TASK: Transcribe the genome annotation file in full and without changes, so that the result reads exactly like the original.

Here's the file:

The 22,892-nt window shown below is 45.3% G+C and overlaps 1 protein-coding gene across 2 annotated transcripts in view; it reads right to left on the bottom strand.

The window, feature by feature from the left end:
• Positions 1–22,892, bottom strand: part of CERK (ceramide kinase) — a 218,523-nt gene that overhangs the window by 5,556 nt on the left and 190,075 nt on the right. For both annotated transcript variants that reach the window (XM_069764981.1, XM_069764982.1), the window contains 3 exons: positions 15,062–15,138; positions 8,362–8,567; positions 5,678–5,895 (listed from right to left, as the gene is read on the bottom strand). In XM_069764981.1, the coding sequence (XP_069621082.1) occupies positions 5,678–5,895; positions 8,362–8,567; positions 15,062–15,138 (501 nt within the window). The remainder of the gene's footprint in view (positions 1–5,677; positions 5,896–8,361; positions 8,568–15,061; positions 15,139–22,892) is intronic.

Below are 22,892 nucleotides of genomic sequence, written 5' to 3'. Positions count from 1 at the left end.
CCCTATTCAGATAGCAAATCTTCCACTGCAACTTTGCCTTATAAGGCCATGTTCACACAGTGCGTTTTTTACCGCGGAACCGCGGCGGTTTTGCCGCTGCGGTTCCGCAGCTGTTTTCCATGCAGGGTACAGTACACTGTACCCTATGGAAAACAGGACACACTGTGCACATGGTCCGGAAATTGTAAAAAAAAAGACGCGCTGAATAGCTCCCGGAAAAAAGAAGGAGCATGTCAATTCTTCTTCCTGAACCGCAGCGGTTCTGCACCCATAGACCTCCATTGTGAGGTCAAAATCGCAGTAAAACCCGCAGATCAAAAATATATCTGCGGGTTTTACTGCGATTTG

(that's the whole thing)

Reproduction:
The 22,892-nt window shown below is 45.3% G+C and overlaps 1 protein-coding gene across 2 annotated transcripts in view; it reads right to left on the bottom strand.

The window, feature by feature from the left end:
• Positions 1–22,892, bottom strand: part of CERK (ceramide kinase) — a 218,523-nt gene that overhangs the window by 5,556 nt on the left and 190,075 nt on the right. For both annotated transcript variants that reach the window (XM_069764981.1, XM_069764982.1), the window contains 3 exons: positions 15,062–15,138; positions 8,362–8,567; positions 5,678–5,895 (listed from right to left, as the gene is read on the bottom strand). In XM_069764981.1, the coding sequence (XP_069621082.1) occupies positions 5,678–5,895; positions 8,362–8,567; positions 15,062–15,138 (501 nt within the window). The remainder of the gene's footprint in view (positions 1–5,677; positions 5,896–8,361; positions 8,568–15,061; positions 15,139–22,892) is intronic.

Below are 22,892 nucleotides of genomic sequence, written 5' to 3'. Positions count from 1 at the left end.
CCCTATTCAGATAGCAAATCTTCCACTGCAACTTTGCCTTATAAGGCCATGTTCACACAGTGCGTTTTTTACCGCGGAACCGCGGCGGTTTTGCCGCTGCGGTTCCGCAGCTGTTTTCCATGCAGGGTACAGTACACTGTACCCTATGGAAAACAGGACACACTGTGCACATGGTCCGGAAATTGTAAAAAAAAAGACGCGCTGAATAGCTCCCGGAAAAAAGAAGGAGCATGTCAATTCTTCTTCCTGAACCGCAGCGGTTCTGCACCCATAGACCTCCATTGTGAGGTCAAAATCGCAGTAAAACCCGCAGATCAAAAATATATCTGCGGGTTTTACTGCGATTTG